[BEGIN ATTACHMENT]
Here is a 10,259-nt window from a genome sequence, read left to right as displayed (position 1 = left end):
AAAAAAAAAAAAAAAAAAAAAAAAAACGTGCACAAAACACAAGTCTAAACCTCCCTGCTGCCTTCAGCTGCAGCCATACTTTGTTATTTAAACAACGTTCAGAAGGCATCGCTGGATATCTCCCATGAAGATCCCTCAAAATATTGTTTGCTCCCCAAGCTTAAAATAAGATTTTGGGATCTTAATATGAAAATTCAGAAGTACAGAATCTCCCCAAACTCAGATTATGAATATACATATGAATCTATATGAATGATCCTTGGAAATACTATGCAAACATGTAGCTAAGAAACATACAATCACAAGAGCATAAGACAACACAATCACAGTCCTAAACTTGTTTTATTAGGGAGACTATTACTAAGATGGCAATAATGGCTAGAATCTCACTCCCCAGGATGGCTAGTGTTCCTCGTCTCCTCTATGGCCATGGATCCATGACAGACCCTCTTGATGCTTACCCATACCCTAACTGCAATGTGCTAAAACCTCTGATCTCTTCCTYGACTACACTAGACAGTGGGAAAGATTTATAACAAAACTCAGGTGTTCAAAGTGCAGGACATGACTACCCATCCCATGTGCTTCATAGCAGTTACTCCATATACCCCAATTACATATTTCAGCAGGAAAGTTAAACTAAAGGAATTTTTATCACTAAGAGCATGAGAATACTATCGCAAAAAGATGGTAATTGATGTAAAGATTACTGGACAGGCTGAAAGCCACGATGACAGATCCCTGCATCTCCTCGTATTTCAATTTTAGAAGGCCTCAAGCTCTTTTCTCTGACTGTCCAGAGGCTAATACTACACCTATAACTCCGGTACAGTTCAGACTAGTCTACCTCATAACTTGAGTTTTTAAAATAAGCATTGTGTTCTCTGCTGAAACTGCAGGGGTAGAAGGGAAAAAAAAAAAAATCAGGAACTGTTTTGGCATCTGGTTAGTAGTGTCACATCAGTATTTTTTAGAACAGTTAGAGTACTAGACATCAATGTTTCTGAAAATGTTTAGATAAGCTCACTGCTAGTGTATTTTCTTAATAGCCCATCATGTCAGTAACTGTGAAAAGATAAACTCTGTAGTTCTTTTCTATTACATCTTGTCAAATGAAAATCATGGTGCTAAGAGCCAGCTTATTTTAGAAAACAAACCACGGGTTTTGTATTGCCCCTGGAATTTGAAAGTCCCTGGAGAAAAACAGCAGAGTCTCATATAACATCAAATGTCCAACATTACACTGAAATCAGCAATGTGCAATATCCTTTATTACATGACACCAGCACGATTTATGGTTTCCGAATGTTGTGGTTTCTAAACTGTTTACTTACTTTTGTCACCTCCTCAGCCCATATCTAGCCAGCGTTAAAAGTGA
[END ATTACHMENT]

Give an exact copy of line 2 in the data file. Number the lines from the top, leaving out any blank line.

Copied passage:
AAAAAAAAAAAAAAAAAAAAAAAAAACGTGCACAAAACACAAGTCTAAACCTCCCTGCTGCCTTCAGCTGCAGCCATACTTTGTTATTTAAACAACGTTCAGAAGGCATCGCTGGATATCTCCCATGAAGATCCCTCAAAATATTGTTTGCTCCCCAAGCTTAAAATAAGATTTTGGGATCTTAATATGAAAATTCAGAAGTACAGAATCTCCCCAAACTCAGATTATGAATATACATATGAATCTATATGAATGATCCTTGGAAATACTATGCAAACATGTAGCTAAGAAACATACAATCACAAGAGCATAAGACAACACAATCACAGTCCTAAACTTGTTTTATTAGGGAGACTATTACTAAGATGGCAATAATGGCTAGAATCTCACTCCCCAGGATGGCTAGTGTTCCTCGTCTCCTCTATGGCCATGGATCCATGACAGACCCTCTTGATGCTTACCCATACCCTAACTGCAATGTGCTAAAACCTCTGATCTCTTCCTYGACTACACTAGACAGTGGGAAAGATTTATAACAAAACTCAGGTGTTCAAAGTGCAGGACATGACTACCCATCCCATGTGCTTCATAGCAGTTACTCCATATACCCCAATTACATATTTCAGCAGGAAAGTTAAACTAAAGGAATTTTTATCACTAAGAGCATGAGAATACTATCGCAAAAAGATGGTAATTGATGTAAAGATTACTGGACAGGCTGAAAGCCACGATGACAGATCCCTGCATCTCCTCGTATTTCAATTTTAGAAGGCCTCAAGCTCTTTTCTCTGACTGTCCAGAGGCTAATACTACACCTATAACTCCGGTACAGTTCAGACTAGTCTACCTCATAACTTGAGTTTTTAAAATAAGCATTGTGTTCTCTGCTGAAACTGCAGGGGTAGAAGGGAAAAAAAAAAAAATCAGGAACTGTTTTGGCATCTGGTTAGTAGTGTCACATCAGTATTTTTTAGAACAGTTAGAGTACTAGACATCAATGTTTCTGAAAATGTTTAGATAAGCTCACTGCTAGTGTATTTTCTTAATAGCCCATCATGTCAGTAACTGTGAAAAGATAAACTCTGTAGTTCTTTTCTATTACATCTTGTCAAATGAAAATCATGGTGCTAAGAGCCAGCTTATTTTAGAAAACAAACCACGGGTTTTGTATTGCCCCTGGAATTTGAAAGTCCCTGGAGAAAAACAGCAGAGTCTCATATAACATCAAATGTCCAACATTACACTGAAATCAGCAATGTGCAATATCCTTTATTACATGACACCAGCACGATTTATGGTTTCCGAATGTTGTGGTTTCTAAACTGTTTACTTACTTTTGTCACCTCCTCAGCCCATATCTAGCCAGCGTTAAAAGTGA